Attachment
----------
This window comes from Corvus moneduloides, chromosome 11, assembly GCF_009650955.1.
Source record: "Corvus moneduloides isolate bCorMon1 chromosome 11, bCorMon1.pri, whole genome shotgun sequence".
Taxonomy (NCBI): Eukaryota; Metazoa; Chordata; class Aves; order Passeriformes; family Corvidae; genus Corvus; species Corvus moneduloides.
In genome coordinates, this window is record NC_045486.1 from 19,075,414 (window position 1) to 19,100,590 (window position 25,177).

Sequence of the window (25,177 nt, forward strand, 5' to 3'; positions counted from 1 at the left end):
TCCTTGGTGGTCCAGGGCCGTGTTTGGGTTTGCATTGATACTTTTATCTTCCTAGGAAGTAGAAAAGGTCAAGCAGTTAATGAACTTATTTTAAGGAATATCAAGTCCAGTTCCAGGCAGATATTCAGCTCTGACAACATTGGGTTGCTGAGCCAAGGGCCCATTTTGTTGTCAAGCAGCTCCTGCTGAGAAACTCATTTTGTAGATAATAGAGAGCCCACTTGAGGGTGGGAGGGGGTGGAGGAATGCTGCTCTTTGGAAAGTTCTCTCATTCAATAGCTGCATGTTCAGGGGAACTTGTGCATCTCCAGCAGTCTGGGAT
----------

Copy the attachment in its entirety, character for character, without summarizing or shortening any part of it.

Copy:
This window comes from Corvus moneduloides, chromosome 11, assembly GCF_009650955.1.
Source record: "Corvus moneduloides isolate bCorMon1 chromosome 11, bCorMon1.pri, whole genome shotgun sequence".
Taxonomy (NCBI): Eukaryota; Metazoa; Chordata; class Aves; order Passeriformes; family Corvidae; genus Corvus; species Corvus moneduloides.
In genome coordinates, this window is record NC_045486.1 from 19,075,414 (window position 1) to 19,100,590 (window position 25,177).

Sequence of the window (25,177 nt, forward strand, 5' to 3'; positions counted from 1 at the left end):
TCCTTGGTGGTCCAGGGCCGTGTTTGGGTTTGCATTGATACTTTTATCTTCCTAGGAAGTAGAAAAGGTCAAGCAGTTAATGAACTTATTTTAAGGAATATCAAGTCCAGTTCCAGGCAGATATTCAGCTCTGACAACATTGGGTTGCTGAGCCAAGGGCCCATTTTGTTGTCAAGCAGCTCCTGCTGAGAAACTCATTTTGTAGATAATAGAGAGCCCACTTGAGGGTGGGAGGGGGTGGAGGAATGCTGCTCTTTGGAAAGTTCTCTCATTCAATAGCTGCATGTTCAGGGGAACTTGTGCATCTCCAGCAGTCTGGGAT